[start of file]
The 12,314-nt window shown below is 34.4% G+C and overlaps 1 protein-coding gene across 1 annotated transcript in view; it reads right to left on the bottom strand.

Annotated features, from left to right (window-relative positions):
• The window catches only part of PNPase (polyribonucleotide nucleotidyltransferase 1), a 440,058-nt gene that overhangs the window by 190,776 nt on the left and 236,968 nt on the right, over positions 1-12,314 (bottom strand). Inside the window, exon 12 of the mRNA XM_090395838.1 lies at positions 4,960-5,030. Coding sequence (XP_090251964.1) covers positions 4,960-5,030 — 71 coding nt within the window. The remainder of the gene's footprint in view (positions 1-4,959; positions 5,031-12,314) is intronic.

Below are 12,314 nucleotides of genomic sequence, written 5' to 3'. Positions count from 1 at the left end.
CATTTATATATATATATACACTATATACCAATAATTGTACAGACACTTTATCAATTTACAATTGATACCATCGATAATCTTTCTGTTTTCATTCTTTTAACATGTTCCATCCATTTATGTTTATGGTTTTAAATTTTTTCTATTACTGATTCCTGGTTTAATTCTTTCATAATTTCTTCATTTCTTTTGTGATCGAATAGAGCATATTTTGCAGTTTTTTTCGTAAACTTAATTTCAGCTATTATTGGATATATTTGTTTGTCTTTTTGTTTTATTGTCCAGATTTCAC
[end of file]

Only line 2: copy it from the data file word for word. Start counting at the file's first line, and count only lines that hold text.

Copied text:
Annotated features, from left to right (window-relative positions):